Burmese

Burmese workers are employed by the truckload (literally) for construction in Thailand. They are paid far below the minimum wage and work day, night, weekends, public holidays and during torrential rain.
Most of the big contractors, Thai and foreign, bring in Burmese workers for these exact reasons. It’s not far off slave labour. The Burmese are not allowed to travel around Thailand on their own accord. They are collected in open pick-up trucks from their cheaply self- made labour camps, driven to the work site and taken home again in the evenings. They are so crammed in they cling to each other to stop themselves from falling out. The way they fan out makes me think of a human ice cream stuffed into a cone. Their skin is very dark from working in the direct sunlight all day long.
Fin and I walk past two or three construction sites on our morning stroll before it gets too hot. Normally we arrive later and they are already working, sweat glistening on the men’s backs as they pass bricks to one another in a human conveyor belt. But today I catch them before they have started.
Their simple tents and tin shacks bustle with life as everyone starts preparing for the day. I think they bring out their entire families as I see children playing with stray dogs while their mothers try and get them dressed. I see a man, strong and lean, squatting next to a bucket of water rubbing soap on his face in circular movements. A thin trail of white smoke snakes upwards from a little fire which is slowly heating something up in a bowl.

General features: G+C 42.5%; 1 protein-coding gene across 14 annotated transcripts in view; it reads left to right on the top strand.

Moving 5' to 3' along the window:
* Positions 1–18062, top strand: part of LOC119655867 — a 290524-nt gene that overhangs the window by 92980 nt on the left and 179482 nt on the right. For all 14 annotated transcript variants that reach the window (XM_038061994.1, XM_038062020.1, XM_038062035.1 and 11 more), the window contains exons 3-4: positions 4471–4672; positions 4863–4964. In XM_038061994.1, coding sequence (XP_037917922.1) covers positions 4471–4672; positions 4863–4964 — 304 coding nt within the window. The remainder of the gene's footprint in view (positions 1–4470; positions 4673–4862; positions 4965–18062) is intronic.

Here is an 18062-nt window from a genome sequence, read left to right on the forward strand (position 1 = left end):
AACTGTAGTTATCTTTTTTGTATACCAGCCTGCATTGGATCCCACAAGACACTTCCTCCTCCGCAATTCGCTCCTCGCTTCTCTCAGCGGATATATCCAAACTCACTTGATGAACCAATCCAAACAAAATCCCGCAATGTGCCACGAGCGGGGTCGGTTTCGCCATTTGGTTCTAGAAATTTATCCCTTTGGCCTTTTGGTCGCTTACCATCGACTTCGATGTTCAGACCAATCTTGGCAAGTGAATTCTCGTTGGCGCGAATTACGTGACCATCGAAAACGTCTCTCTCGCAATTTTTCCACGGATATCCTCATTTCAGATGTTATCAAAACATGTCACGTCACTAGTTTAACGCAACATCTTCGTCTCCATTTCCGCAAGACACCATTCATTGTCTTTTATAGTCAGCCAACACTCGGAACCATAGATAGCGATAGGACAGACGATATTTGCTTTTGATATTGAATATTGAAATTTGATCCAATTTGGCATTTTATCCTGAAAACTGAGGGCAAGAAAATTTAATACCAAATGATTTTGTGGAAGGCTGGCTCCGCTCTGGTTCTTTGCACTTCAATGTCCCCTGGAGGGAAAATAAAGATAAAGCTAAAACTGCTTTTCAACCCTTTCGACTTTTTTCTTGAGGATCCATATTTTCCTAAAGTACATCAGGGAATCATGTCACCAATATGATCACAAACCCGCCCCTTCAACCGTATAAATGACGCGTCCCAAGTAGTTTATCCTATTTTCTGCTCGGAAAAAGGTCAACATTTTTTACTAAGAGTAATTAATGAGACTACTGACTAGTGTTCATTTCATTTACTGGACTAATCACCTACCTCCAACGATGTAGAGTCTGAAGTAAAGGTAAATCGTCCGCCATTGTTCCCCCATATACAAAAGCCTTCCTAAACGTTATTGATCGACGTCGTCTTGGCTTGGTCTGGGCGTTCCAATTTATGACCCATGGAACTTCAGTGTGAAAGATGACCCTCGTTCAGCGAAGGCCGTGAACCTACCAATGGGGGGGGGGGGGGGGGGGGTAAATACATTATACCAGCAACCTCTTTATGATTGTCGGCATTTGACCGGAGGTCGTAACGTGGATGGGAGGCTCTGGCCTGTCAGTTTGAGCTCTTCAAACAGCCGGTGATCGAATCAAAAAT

The entire site has a green mesh netting around it but there are holes and ‘doorways’ everywhere that Fin desperately tries to dart through to play with the kids. I notice a massive freshly concreted piece of wall, about 3 story’s high. On closer inspection I see there are lots of playful drawings in the cement. Obviously when it was still wet, the children and their parents had some fun carving smiling faces and other shapes into it.
The entire camp is well organized but bare and dusty. It’s hard to imagine how anyone could sleep in tin shacks with no ventilation or fan in his heat. The temperature in the city barely goes down a degree after midnight.
Despite a great deal of ancient animosity between Thai and Burmese people, Thai street vendors cater to this massive market of legal aliens. They cycle past the sites squeezing their hooters or ringing little bells, each sound distinct and no doubt a code to what is being sold. I see frozen fruit flavoured ice lollies, plastic packs containing three cigarettes, liver kebabs and lotto tickets.
These Burmese workers have no rights. There is no union or governing body to look out for their needs or safety. Although no doubt grateful for the work and income they receive, I can’t help but feel how they, and their Thai counterparts, are being robbed of a proper living and their basic human rights because of uncontrolled greed and economic progress.

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